The sync queue levels fall into two categories:
Of course, these mutual exclusion guarantees are for when STREAMS calls you, i.e. your open, close, put and service routines. If you are called by other sources (such as a hardware interrupts), you have to take additional measures to ensure data coherency. Of course, OT provides support for this too. See the Open Transport Module Developer Note for a description of the routines you can call from your hardware interrupt handler.
In general, I recommend that you first use
Q I'm confused by the
A For the open and
close routines, STREAMS only looks at the read-side
Q How should I structure my STREAMS module?
ASTREAMS modules have two primary entry points, the put routine and the service routine. In general, you should try to do all the work you can in your put routine. This is contradictory to most of the STREAMS documentation, and is an important factor in making your modules fast.
Every time you use
The alternative is to process the message in
your put routine and then immediately send the
message on to the next module (using
Of course you can still use
Q How does flow control work?
ASTREAMS flow control is quite hard to understand. The basic tenets of STREAMS flow control are:
Finally, there is one important hint for using flow control. In certain special case situations, such as constructing a sequence of messages, it may be extremely inconvenient to deal with flow control. At times like this, you always have the option of ignoring it. While not strictly legal, this will work and is unlikely to get you into trouble. But it is important that you deal with flow control in the general case, otherwise messages will pile up on queues, and STREAMS will run out of memory.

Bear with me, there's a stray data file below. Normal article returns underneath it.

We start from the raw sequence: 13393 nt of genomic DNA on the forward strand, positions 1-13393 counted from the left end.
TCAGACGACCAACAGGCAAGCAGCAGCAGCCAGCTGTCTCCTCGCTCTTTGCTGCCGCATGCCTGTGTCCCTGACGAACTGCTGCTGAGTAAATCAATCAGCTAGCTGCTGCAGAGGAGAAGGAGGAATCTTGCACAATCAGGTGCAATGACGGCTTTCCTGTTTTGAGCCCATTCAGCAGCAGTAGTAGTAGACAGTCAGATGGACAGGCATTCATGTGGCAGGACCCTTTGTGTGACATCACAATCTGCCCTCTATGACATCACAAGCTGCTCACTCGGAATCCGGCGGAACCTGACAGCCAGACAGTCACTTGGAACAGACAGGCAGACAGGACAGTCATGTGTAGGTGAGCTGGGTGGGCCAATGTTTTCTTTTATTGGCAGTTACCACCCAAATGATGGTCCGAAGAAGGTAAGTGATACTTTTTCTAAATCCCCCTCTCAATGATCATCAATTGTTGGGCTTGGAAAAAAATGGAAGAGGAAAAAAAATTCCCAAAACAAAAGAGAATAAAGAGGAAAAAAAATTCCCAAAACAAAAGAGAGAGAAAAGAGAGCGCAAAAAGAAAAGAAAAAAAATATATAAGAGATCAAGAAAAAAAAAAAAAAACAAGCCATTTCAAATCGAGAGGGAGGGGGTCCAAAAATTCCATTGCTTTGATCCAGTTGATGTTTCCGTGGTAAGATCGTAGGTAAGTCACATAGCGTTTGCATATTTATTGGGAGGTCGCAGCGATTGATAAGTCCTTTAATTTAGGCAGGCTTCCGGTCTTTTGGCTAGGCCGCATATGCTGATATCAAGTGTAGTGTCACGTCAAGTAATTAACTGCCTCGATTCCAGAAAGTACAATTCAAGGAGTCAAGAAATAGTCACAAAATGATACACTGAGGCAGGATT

Q Which should I use,
A STREAMS Modules and Drivers contains a number of code samples that look like:
This is an anachronism from UNIX STREAMS's support
of multi-processor (MP) systems. MPS STREAMS has
full support for MP built-in, so
Q I've notice that
some STREAMS routines return
A The STREAMS internal routines were imported wholesale from UNIX and, in some cases, the prototypes do not match the semantics. In these cases, you should make sure to ignore the returned value.
Q STREAMS Modules and Drivers talks a lot about bands. Is this of any use?
A Not really. Some protocol modules (such as TCP and ADSP) have the concept of expedited data and typically these are supported using band 0 (normal data) and band 1 (expedited data). No one has ever found a use for all 255 bands!
Also, note the band structures inside STREAMS are allocated as an array, so if you use more than one band, make sure you allocate them sequentially from 0. Otherwise you might find yourself using a lot more memory than you expect.
Finally, you should remember that bands only
affect the order in which messages are queued, and
hence the order in which they are returned by